Gasoline spill forces Illahee evacuation
June 11, 2008 · Updated 11:02 AM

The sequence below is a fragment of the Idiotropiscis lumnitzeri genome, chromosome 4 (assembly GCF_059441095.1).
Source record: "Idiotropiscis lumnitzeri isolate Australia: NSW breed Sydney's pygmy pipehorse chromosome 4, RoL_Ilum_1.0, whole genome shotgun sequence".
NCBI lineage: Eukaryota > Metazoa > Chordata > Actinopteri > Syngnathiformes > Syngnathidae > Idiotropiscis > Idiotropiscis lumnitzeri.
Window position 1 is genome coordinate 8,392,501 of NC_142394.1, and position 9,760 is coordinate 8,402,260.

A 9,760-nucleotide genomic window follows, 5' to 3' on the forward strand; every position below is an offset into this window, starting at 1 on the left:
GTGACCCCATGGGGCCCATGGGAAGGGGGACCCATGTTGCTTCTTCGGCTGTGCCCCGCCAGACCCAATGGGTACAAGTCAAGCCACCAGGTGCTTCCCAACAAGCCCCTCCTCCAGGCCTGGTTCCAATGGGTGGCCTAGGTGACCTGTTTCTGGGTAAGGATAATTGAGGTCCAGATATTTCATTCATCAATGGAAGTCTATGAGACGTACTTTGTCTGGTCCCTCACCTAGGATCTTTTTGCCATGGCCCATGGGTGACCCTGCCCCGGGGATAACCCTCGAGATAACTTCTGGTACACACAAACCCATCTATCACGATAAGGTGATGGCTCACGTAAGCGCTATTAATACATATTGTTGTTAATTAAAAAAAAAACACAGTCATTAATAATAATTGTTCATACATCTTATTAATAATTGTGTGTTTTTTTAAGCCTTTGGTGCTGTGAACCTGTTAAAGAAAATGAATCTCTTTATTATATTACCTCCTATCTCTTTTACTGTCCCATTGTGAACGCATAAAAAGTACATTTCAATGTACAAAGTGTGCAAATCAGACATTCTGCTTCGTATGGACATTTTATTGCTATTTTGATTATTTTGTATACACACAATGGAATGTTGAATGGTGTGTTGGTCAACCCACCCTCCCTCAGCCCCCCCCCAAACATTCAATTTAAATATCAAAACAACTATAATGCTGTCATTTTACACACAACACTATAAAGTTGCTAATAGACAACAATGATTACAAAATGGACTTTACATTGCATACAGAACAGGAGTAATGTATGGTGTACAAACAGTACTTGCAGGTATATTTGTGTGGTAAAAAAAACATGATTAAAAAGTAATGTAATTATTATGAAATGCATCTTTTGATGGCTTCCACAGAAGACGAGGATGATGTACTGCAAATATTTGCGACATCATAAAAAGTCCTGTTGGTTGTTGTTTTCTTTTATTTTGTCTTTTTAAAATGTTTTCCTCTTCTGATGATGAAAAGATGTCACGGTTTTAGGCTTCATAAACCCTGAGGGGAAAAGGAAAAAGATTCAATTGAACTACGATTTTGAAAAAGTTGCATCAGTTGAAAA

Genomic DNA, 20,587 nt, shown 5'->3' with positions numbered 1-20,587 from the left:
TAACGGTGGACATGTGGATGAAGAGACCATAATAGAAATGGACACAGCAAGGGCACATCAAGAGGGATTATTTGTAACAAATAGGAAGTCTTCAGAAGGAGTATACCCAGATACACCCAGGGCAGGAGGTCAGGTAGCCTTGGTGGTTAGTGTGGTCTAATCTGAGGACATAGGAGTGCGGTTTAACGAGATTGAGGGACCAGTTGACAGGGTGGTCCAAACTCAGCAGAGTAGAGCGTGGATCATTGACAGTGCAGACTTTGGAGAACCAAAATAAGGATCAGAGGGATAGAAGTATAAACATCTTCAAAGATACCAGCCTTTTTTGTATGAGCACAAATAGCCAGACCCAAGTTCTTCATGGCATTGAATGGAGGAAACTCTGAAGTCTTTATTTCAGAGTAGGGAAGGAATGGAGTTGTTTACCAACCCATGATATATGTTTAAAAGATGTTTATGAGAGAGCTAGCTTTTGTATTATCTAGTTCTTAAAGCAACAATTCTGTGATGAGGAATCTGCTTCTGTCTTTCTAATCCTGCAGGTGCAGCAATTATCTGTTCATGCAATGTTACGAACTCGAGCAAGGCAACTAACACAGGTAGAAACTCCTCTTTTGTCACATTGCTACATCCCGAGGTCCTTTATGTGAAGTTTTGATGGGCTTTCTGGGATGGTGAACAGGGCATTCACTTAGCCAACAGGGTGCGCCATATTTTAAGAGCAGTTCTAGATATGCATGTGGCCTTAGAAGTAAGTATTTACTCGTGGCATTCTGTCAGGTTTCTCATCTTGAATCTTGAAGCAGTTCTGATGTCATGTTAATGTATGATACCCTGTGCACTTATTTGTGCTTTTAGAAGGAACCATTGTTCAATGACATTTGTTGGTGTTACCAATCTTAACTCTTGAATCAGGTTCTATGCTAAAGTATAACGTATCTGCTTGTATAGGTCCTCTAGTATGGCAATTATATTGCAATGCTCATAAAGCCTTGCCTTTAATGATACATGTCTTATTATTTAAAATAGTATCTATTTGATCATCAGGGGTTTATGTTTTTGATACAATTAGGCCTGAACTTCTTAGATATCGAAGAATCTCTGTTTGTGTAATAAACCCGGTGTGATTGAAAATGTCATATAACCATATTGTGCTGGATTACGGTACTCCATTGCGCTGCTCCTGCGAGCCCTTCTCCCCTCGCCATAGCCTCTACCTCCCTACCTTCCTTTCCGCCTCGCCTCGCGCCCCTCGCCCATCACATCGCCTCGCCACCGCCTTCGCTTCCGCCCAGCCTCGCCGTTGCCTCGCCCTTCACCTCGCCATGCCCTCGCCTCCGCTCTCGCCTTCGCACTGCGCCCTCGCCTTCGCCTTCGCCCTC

"Ron Reed didn't hear the tanker that crashed into a ravine near his Illahee home Wednesday night. He, along with the rest of the nation, was enthralled with a historical night of television.We didn't hear a thing, the Bahia Vista Drive resident said. We were watching 'Survivor.' The Reeds were among about 30 families evacuated as emergency crews fought a gasoline spill. The spill, which occurred around 10 p.m., happened when a truck towing a tanker of gasoline took a curve too fast, causing the tank to roll into a nearby ravine.Gasoline dumped out of the center compartment of the tank and combustible vapors filled the area.An estimated 800 gallons of the truck's 6,700 gallon load dumped into the ravine, which empties into Port Orchard Bay. Curt Hart of the state Department of Ecology said Coast Guard officials saw a 5 foot by 50 foot light sheen of gasoline atop the water Thursday. Although it is unknown how much gasoline leaked into Port Orchard Bay, Hart said most was absorbed into the ground. A private firm, Foss Environmental of Seattle, was called in to help clean up the spill.Hart said gasoline is toxic, but it evaporates quickly. Crews were expected to flush the soil of the remaining fuel late last week.The impact of the leak on local wildlife, including bald eagles and salmon, will remain unknown until further studies occur, according to Hart.Houses within a 1,000 foot radius of the spill started being evacuated at about 11:30 p.m. Kitsap Transit buses helped evacuate residents above the spill, while Bremerton Fire Department boats took residents below the spill to docks in Illahee and Bremerton. Electricity was cut off in the area around midnight in order to decrease the risk of vapors catching fire. Firefighters sprayed foam throughout the area to get rid of the vapors.The truck was driven by Rich German, who was not injured in the accident and helped firefighters when they arrived at the scene. Portland-based Harris Transportation owns the vehicle. Company owner Brian Harris said the Illahee incident was German's first accident in just more than one year with the company. Harris said no disciplinary action has been taken against German and that the company still is investigating what happened. Harris also was unaware of how much the spill would cost the company.After the rest of the gasoline was sucked out of the two undamaged compartments, emergency crews filled the tanker with carbon dioxide to expel any remaining vapors and towed the truck away.Electricity was restored by about 9:30 a.m. Thursday, and residents were allowed back into their homes at approximately 9:45 a.m. The road was reopened to traffic at about 2 p.m. Although German was not issued a ticket, Harris Transportation will be responsible for the cost of the entire clean up.Central Kitsap Fire and Rescue spokesperson Judy Knudtzon said the driver got lost trying to find a gas station on Perry Avenue. Reed said the road is infamous in the neighborhood for its hairpin turns and lack of turnarounds. Reed said drivers often get lost in his neighborhood and routinely turn around in his driveway. "